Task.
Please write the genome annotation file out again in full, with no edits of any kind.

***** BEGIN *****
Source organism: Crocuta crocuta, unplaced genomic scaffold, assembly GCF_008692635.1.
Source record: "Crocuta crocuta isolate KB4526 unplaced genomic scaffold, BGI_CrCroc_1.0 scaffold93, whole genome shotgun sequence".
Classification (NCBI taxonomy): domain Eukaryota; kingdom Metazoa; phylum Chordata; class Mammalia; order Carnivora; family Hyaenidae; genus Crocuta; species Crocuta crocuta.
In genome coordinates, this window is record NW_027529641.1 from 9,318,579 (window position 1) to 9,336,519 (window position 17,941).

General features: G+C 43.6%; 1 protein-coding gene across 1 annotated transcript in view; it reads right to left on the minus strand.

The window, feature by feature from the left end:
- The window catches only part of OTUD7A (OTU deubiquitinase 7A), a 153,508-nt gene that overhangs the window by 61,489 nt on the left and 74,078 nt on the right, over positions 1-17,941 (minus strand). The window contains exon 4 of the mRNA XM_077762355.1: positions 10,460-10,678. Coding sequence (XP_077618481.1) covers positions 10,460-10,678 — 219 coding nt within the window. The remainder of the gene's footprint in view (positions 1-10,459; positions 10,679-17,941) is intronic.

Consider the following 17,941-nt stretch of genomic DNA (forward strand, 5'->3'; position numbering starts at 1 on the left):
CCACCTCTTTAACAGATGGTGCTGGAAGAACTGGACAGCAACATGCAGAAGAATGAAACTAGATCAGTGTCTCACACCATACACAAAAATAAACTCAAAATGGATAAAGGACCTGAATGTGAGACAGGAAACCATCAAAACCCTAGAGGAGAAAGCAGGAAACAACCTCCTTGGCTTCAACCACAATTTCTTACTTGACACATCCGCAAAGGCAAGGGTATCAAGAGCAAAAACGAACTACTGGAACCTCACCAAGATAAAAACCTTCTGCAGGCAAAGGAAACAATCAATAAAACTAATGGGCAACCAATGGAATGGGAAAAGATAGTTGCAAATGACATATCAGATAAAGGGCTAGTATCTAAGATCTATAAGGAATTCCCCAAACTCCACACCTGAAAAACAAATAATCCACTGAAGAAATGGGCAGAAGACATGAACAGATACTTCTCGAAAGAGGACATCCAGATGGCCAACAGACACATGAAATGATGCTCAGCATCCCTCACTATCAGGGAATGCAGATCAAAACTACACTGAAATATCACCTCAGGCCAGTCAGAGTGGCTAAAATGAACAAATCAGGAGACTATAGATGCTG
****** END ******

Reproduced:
Source organism: Crocuta crocuta, unplaced genomic scaffold, assembly GCF_008692635.1.
Source record: "Crocuta crocuta isolate KB4526 unplaced genomic scaffold, BGI_CrCroc_1.0 scaffold93, whole genome shotgun sequence".
Classification (NCBI taxonomy): domain Eukaryota; kingdom Metazoa; phylum Chordata; class Mammalia; order Carnivora; family Hyaenidae; genus Crocuta; species Crocuta crocuta.
In genome coordinates, this window is record NW_027529641.1 from 9,318,579 (window position 1) to 9,336,519 (window position 17,941).

General features: G+C 43.6%; 1 protein-coding gene across 1 annotated transcript in view; it reads right to left on the minus strand.

The window, feature by feature from the left end:
- The window catches only part of OTUD7A (OTU deubiquitinase 7A), a 153,508-nt gene that overhangs the window by 61,489 nt on the left and 74,078 nt on the right, over positions 1-17,941 (minus strand). The window contains exon 4 of the mRNA XM_077762355.1: positions 10,460-10,678. Coding sequence (XP_077618481.1) covers positions 10,460-10,678 — 219 coding nt within the window. The remainder of the gene's footprint in view (positions 1-10,459; positions 10,679-17,941) is intronic.

Consider the following 17,941-nt stretch of genomic DNA (forward strand, 5'->3'; position numbering starts at 1 on the left):
CCACCTCTTTAACAGATGGTGCTGGAAGAACTGGACAGCAACATGCAGAAGAATGAAACTAGATCAGTGTCTCACACCATACACAAAAATAAACTCAAAATGGATAAAGGACCTGAATGTGAGACAGGAAACCATCAAAACCCTAGAGGAGAAAGCAGGAAACAACCTCCTTGGCTTCAACCACAATTTCTTACTTGACACATCCGCAAAGGCAAGGGTATCAAGAGCAAAAACGAACTACTGGAACCTCACCAAGATAAAAACCTTCTGCAGGCAAAGGAAACAATCAATAAAACTAATGGGCAACCAATGGAATGGGAAAAGATAGTTGCAAATGACATATCAGATAAAGGGCTAGTATCTAAGATCTATAAGGAATTCCCCAAACTCCACACCTGAAAAACAAATAATCCACTGAAGAAATGGGCAGAAGACATGAACAGATACTTCTCGAAAGAGGACATCCAGATGGCCAACAGACACATGAAATGATGCTCAGCATCCCTCACTATCAGGGAATGCAGATCAAAACTACACTGAAATATCACCTCAGGCCAGTCAGAGTGGCTAAAATGAACAAATCAGGAGACTATAGATGCTG